ASA National Policy Agenda111th Congress 2009-2011
Thirteen states representing more than 72 million people have passed laws authorizing individuals living with a serious or chronic illness to use and obtain cannabis as recommended by a physician. However, these state laws differ from the federal law and leave patients and their providers vulnerable to federal raids, arrest, and prosecution. Since 2006, many state and local governments have been working overtime to fully implement their state laws to curb abuse and create the appropriate systems to carefully regulate and control the distribution of medical cannabis to authorized individuals in their communities.
Effective implementation of state medical cannabis laws is stymied by federal interference. The U.S. Department of Justice together with the Drug Enforcement Administration has conducted scores of enforcement raids and employed intimidation tactics designed to undermine the implementation of state and local law. The importance of state laws, and the protection they provide, is underscored by the reluctance of the federal policymakers to address the issue of medical cannabis in a meaningful way. Until the Congress and the Administration create a comprehensive national medical cannabis strategy, individual states should not be obstructed from responding to the public health needs of their citizens.
The United States Supreme Court, in Conant v. Walters, upheld a decision by the Ninth U.S. Circuit Court of Appeals that physicians have a Constitutional right to recommend the use of cannabis to their patients. Unfortunately, federal law specifi cally prohibits the use of cannabis - even for therapeutic purposes. Outdated federal policies signifi cantly impede safe and legal access to cannabis; most patients have to break federal law and place themselves (or their caregivers) in unnecessary and potentially harmful circumstances in order to gain access to cannabis legally recommended by their physician.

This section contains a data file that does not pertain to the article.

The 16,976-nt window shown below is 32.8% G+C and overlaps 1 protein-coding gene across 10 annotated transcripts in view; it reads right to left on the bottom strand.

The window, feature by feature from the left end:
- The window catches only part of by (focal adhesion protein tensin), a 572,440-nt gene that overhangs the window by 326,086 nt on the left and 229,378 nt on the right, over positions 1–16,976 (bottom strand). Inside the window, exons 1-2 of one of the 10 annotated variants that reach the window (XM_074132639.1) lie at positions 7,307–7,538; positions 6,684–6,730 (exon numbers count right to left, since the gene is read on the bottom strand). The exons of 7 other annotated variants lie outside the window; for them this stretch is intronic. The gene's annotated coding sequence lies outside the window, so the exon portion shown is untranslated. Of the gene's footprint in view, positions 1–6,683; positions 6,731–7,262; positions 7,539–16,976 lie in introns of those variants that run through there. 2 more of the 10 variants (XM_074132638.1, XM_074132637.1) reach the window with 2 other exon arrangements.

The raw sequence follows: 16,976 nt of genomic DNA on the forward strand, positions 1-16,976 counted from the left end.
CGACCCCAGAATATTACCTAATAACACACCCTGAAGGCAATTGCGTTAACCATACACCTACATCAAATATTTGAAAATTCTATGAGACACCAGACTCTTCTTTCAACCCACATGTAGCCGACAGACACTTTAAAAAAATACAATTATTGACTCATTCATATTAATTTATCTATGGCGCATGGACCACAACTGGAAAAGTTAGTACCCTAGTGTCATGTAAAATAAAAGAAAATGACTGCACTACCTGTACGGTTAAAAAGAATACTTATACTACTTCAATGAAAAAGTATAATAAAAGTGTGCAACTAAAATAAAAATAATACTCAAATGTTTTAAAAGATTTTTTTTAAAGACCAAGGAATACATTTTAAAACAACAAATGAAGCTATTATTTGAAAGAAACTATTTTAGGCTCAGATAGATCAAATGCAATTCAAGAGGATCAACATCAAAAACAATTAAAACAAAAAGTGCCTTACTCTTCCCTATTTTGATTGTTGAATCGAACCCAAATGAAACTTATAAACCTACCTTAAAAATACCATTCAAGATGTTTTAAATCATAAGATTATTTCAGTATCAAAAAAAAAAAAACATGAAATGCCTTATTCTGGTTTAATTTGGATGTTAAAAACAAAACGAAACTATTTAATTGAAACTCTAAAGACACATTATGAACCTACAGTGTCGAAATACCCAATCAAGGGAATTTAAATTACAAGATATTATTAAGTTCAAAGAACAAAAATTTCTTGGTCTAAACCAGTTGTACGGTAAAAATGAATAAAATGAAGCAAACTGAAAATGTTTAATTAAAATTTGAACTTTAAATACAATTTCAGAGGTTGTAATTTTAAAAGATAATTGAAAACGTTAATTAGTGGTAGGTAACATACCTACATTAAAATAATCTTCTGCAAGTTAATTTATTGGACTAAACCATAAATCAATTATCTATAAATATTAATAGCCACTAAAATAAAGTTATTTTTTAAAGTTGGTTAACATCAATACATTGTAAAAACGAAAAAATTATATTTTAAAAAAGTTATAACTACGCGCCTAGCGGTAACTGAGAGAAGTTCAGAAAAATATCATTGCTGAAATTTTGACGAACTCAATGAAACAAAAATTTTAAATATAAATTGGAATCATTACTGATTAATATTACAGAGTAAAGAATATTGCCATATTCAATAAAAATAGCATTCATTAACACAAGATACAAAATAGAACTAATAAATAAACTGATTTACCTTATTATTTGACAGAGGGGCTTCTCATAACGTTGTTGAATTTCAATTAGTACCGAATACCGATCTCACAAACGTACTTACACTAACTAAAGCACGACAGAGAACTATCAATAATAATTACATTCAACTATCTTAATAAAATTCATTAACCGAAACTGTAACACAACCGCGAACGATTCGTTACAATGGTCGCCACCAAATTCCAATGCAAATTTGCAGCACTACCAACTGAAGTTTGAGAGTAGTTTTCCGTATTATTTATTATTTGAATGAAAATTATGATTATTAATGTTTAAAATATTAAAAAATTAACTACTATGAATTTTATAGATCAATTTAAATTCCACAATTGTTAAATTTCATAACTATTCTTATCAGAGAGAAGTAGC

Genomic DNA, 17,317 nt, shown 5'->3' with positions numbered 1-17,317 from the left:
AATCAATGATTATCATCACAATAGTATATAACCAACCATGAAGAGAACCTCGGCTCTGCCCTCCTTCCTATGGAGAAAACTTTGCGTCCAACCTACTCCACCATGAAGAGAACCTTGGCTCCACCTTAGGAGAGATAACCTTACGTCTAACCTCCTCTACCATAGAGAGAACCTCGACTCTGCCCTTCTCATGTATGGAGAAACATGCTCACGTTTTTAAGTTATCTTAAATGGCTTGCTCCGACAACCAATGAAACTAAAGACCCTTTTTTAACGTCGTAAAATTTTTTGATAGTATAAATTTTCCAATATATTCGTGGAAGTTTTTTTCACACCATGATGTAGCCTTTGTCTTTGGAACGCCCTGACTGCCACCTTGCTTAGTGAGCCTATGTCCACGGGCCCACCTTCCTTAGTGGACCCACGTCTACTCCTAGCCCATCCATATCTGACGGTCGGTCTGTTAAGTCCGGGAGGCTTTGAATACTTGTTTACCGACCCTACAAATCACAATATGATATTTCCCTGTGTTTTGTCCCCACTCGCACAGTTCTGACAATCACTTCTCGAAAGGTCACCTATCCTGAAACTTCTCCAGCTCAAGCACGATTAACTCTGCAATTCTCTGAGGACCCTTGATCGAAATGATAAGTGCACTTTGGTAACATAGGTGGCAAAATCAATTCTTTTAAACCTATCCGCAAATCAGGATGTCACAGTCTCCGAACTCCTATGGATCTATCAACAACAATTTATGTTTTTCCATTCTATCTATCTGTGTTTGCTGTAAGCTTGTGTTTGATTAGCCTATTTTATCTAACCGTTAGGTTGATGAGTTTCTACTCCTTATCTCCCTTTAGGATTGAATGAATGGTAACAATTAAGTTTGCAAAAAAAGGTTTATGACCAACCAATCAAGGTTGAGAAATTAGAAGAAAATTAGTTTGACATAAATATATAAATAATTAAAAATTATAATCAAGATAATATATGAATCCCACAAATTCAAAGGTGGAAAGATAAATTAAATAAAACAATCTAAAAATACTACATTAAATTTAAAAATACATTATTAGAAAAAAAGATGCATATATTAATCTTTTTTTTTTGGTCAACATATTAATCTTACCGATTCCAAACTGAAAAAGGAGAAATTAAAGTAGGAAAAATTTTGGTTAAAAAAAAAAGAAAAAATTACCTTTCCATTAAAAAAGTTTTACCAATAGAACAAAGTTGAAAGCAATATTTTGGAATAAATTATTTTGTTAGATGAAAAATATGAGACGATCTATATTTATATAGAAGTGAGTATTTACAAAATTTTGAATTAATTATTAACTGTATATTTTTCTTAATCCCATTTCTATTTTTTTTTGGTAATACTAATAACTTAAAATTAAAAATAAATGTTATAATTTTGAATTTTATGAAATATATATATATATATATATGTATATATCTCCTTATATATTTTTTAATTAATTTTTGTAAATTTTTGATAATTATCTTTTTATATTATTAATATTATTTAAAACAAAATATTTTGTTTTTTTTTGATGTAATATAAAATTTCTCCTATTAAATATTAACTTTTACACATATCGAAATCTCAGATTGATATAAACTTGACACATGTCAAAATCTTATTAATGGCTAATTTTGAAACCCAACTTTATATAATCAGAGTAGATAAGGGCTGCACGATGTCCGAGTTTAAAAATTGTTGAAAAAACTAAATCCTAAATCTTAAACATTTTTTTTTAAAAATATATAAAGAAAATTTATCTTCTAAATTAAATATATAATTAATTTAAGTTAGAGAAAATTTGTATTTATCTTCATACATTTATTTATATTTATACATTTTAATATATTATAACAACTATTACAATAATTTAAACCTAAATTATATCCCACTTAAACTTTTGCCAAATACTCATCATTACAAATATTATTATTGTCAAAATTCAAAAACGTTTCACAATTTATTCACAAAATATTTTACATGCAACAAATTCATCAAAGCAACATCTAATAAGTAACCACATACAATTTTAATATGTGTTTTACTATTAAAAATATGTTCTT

Currently, the Department of Justice has prosecuted more than 100 licensed medical cannabis patients and providers. Unfortunately, federal defendants are forbidden from presenting evidence at trial their marijuana-related activities were for therapeutic purposes and in compliance with state law, limiting their ability to present a defense in federal court. Congress and the Administration should amend the Controlled Substances Act to provide an affi rmative defense in federal court and establish legal protections for individuals who use or provide cannabis for therapeutic use in accordance with state and local law.
Federal law clearly requires adequate competition in the manufacture of Schedule I and II substances, but since 1968 the National Institute on Drug Abuse (NIDA) has maintained a monopoly on the supply of cannabis used for legitimate research purposes. The Drug Enforcement Administration helps to protect NIDA's monopoly by refusing to grant competitive licenses for the production of research-grade cannabis. In 2007, U.S. Department of Justice-appointed Administrative Law Judge Mary Ellen Bittner issued an Opinion and Recommended Ruling which concluded that granting competitive licenses would be "in the public interest." However, the Bush Administration has taken no action, and the Administrative Recommendation remains pending.
Congress and the Administration should work to remove the political and bureaucratic obstacles that inhibit clinical research and instead should create incentives to conduct research in accordance with the Institute of Medicine's recommendations.
A scientific consensus supports the therapeutic use of cannabis to control symptoms of serious and chronic illness. In the past decade, clinical research has clearly demonstrated that the use of cannabis, and its constituents, can safely and effectively treat symptoms of serious and chronic illness like nausea and vomiting, loss of appetite, pain and spasticity.
The science and policy regarding the medical use of cannabis should not be obscured or hindered by the debate surrounding the legalization of marijuana for general use. Scientifi c consensus coupled with state leadership has provided a solid foundation for federal policymakers to create a comprehensive plan to support long-term solutions for safe and legal access to cannabis for therapeutic use and research.